John McCainJohn Sidney McCainGOP rushes to cut ties to Moore GOP strategist: 'There needs to be a repudiation' of Roy Moore by Republicans World leaders reach agreement on trade deal without United States: report MORE proposed Monday binding limits on emissions to try to stem global warming, breaking from policies supported by President Bush and most Republicans.

McCain called for a cap-and-trade system allowing companies to purchase the rights to produce emissions, blamed for rising temperatures around the world. Such a system would be in line with free-market principles, he said.

"Those who want clean coal technology, more wind and solar, nuclear power, biomass and bio-fuels will have their opportunity through a new market that rewards those and other innovations in clean energy," McCain said in a speech in Portland, Ore. "The market will evolve, too, by requiring sensible reductions in greenhouse gases, but also by allowing full flexibility in how industry meets that requirement."

By 2012, McCain seeks to reduce U.S. emissions to the level they were at in 2005. By 2020, he called for a reduction to 1990 levels, and, by 2050, to levels equivalent to 60 percent of 1990 levels.

Bush and other Republicans have opposed binding emissions caps. Though McCain didn't name the president's climate change policy Monday, he dismissed it as government inaction.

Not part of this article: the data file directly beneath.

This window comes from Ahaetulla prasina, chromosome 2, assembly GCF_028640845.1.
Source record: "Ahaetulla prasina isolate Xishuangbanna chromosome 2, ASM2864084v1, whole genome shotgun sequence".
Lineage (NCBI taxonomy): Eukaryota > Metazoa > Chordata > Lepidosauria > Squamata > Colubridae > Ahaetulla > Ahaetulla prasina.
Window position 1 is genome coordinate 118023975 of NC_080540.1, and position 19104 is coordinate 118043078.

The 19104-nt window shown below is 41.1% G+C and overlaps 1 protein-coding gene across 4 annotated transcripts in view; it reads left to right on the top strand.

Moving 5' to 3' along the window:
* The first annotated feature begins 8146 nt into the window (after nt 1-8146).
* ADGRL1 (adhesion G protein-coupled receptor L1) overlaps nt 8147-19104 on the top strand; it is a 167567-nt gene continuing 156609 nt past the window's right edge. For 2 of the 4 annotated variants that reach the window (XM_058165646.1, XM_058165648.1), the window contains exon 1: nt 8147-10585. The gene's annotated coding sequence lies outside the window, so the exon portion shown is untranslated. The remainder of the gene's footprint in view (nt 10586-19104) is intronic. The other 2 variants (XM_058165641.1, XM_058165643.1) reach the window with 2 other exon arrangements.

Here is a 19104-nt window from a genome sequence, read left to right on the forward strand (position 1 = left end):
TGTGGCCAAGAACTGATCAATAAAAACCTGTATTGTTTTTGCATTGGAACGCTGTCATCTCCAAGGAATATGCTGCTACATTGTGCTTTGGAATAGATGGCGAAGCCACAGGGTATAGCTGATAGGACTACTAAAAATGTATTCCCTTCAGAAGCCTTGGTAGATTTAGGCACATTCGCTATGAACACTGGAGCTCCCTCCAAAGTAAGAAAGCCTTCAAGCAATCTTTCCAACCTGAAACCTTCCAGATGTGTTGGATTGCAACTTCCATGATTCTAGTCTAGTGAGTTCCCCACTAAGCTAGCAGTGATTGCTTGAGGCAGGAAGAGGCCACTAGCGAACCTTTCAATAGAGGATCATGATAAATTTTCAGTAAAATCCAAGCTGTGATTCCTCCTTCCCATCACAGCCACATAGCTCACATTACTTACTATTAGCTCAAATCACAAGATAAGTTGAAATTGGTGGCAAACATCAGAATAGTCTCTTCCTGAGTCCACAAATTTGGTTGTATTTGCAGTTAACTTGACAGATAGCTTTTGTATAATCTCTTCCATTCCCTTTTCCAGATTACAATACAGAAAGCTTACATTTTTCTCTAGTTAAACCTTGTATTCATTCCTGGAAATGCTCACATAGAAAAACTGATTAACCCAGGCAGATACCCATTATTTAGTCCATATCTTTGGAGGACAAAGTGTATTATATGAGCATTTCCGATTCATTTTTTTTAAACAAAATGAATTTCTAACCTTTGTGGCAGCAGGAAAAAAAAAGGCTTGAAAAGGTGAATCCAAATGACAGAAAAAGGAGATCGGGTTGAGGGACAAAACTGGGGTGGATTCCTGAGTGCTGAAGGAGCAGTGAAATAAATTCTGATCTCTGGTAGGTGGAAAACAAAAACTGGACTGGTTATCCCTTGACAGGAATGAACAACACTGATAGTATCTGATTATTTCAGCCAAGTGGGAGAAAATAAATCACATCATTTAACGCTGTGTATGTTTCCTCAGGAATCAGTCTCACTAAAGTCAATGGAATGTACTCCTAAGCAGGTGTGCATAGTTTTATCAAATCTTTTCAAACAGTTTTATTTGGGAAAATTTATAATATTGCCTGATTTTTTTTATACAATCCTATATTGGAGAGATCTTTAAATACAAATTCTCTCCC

"I will not shirk the mantle of leadership that the United States bears," he said. "I will not permit eight long years to pass without serious action on serious challenges. I will not accept the same dead-end of failed diplomacy that claimed Kyoto. The United States will lead and will lead with a different approach -- an approach that speaks to the interests and obligations of every nation."

The Democratic National Committee sent out a memo ahead of McCain's Monday address questioning his commitment to addressing climate change. It noted that four of McCain's donors are CEOs of companies with records of polluting the environment or undermining protected areas.

"As is so often the case with John McCain, this is yet another example of his effort to have it both ways on an issue," the DNC's memo read. "But how can Americans trust him to be a good steward of the Earth when the people advancing his political career are on the wrong side of the issues?"